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Wednesday, May 18, 2011

Review: PRIEST

This a movie set in a steampunk/western/medieval post apocalyptic world; its main character is a vampire hunting, motorcycle riding, cowboy-ninja-priest played by Paul Bettany. And somehow… somehow it managed to be uncool. Somehow it managed to make such a setting feel dull, empty, and unworthy of all those adjectives. Somehow it managed to make its main character even more uninteresting than the setting he inhabits. And most surprising of all, Priest manages to be a movie without any stylistic sense, even when clearly this material would only work under heavy stylization and a very literal interpretation of “the rule of cool”
Priest Poster - Teaser Flyer 11x17 - 2011 Movie Paul Bettany Maggie Q NBR

            Some stories are just too dumb. Period. By its premise alone, you expect Priest to be one of those. This is a story about an ex-vampire hunter living in a post-apocalyptic world that resulted from a war between humans and vampires. The humans won in the end, thanks to the vampire hunting priests, but at a terrible price. The world has been reduced to a wasteland and only a few hardy humans dare to live outside the city walls. It is in one of these wasteland towns that the vampires begin to strike again. Unfortunately, for the vampires, this gets Paul Bettany, the most badass of all the priests, chasing their ass. Because it turns out they have kidnapped his niece. Why didn’t they kill her? It is not quite well explained, and the payoff makes no sense. But the point is that now we follow Priest, as the vampire hunting priest is called, across the wasteland in a vampire hunting adventure as he rides his motorcycle towards the sunset. He is joined by lawman and a female priests (I think these guys had names but I can’t remember), on his quest.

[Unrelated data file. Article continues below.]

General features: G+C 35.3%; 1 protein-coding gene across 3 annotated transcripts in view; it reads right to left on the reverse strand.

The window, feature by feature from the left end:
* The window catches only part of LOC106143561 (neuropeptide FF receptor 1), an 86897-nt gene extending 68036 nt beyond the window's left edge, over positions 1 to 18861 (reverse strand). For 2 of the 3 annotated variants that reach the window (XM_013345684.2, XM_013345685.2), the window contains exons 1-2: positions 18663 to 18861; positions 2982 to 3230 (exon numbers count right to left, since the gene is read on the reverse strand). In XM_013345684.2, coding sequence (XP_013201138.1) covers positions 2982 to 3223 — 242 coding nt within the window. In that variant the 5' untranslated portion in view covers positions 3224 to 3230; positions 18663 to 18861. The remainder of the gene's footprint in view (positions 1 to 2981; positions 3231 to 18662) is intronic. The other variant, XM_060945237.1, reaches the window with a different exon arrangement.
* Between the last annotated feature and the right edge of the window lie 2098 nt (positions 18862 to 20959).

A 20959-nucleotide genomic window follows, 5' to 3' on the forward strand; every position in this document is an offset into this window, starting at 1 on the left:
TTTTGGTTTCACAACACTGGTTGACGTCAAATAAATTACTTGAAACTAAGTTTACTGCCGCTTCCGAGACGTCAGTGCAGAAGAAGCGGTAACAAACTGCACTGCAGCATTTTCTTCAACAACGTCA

As I said this is not the movie that one goes to see expecting a though provoking human drama, or a heartfelt comedy about being human, or anything with perception of depth.
            But it could have been cool! It could have been told with humor! It could have been made for a love of the craft! And it could have embraced it ridiculousness!

            But no it is incredibly serious about its subject matter. No one once breaks into a smile; there are no winks at the audience; no cheesy lines at the end of a kill; and everyone keeps praying all the time, because they are priests, which only makes it both more dull and more ridiculous. Even Michael Bay was man enough to admit Transformers was just about the explosions, Shia LeBouf being Shia LeBouf, and Megan Fox’s breasts. I can guarantee you that whoever wrote this film would claim it to be an attack of the Roman Catholic Church’s views on homosexuality, the vow of celibacy, and reprimanded sexuality. 

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